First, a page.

Brown: We had somebody pitch us our first DVD player in a blister pack that you hang on a pegboard. You know it has turned to commoditization when you start blister-packing DVD players.
Jeff Stone (Tweeter): I agree totally that there was price compression. One of the problems with this industry is that we do things like sell DVD players for $59, $69 or $99. We are all out there beating each other's heads out and then we sit around a table like this and wonder what happened to the season. Every single day, every single year, we do it ourselves. We cheapen the value of what we sell.
I don't want to get on a soapbox, but some of us sell stuff at less than it costs us and then wonder why we're not making any money, or why we have to do 33 percent more in units to break even with last year.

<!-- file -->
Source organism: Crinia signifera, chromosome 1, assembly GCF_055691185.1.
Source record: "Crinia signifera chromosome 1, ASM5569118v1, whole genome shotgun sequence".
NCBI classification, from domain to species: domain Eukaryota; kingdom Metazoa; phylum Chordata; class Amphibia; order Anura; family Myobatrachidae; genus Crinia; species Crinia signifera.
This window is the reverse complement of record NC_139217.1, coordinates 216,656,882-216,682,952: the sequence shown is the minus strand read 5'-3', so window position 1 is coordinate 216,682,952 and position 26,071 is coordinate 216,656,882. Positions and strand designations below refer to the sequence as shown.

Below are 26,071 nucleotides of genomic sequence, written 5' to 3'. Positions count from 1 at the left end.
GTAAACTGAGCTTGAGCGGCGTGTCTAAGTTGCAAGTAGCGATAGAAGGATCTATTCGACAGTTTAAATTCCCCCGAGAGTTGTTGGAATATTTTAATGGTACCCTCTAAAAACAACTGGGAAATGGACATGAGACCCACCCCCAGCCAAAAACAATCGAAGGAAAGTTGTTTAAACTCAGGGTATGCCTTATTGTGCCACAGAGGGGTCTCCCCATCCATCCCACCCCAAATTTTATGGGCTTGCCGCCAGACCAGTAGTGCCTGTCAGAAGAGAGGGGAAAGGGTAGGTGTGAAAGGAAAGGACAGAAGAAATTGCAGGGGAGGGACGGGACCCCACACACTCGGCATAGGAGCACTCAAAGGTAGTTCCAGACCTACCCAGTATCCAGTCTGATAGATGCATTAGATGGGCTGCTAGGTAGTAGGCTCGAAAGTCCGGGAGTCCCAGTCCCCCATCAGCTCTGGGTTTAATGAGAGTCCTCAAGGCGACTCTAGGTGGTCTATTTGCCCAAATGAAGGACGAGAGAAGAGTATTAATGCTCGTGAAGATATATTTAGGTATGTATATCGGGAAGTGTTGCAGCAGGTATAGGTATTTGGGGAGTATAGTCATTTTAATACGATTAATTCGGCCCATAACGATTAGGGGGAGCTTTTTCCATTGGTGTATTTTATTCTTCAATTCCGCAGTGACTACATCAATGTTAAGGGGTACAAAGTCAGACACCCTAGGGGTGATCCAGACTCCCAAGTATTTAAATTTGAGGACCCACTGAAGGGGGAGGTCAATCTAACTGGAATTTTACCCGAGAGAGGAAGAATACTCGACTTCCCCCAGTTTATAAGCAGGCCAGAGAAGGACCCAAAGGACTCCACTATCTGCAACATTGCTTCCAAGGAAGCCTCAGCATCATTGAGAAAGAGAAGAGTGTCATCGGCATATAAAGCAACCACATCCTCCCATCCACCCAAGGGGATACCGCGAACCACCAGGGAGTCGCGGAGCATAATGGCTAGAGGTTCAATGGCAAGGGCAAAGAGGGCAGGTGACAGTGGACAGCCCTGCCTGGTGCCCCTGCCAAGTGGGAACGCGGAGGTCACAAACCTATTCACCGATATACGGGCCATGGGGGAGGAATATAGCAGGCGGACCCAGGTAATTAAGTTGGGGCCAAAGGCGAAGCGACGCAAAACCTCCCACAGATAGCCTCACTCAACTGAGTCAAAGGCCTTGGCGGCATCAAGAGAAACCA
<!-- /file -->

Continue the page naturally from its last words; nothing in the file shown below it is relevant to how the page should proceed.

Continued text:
TWICE: Yet Tweeter held the line and was punished for its efforts by Wall Street.
Stone: I don't care about being punished, because we run the business for the business, not Wall Street. My view is that when the ducks are not flying, why try to drive it with additional ad spend? Why cut your prices to chase volume? I know there are other people in the market share game, be we're not.
Our margins were strong and we don't have a huge margin erosion problem. But we didn't go chasing the business, so sales were down 10 percent for the quarter. That is the trade-off.
In a consultative selling approach, I think it is difficult to have a philosophy of going to market and saying, "O.K, for these 10 days you can discount the hell out of everything." Then on January 1, you try to say, "Now you have to hold the line on prices again." It is a very difficult thing to do. If anybody knows how to do it, let me know.
TWICE: Three-hour, Black Friday door buster specials certainly don't help.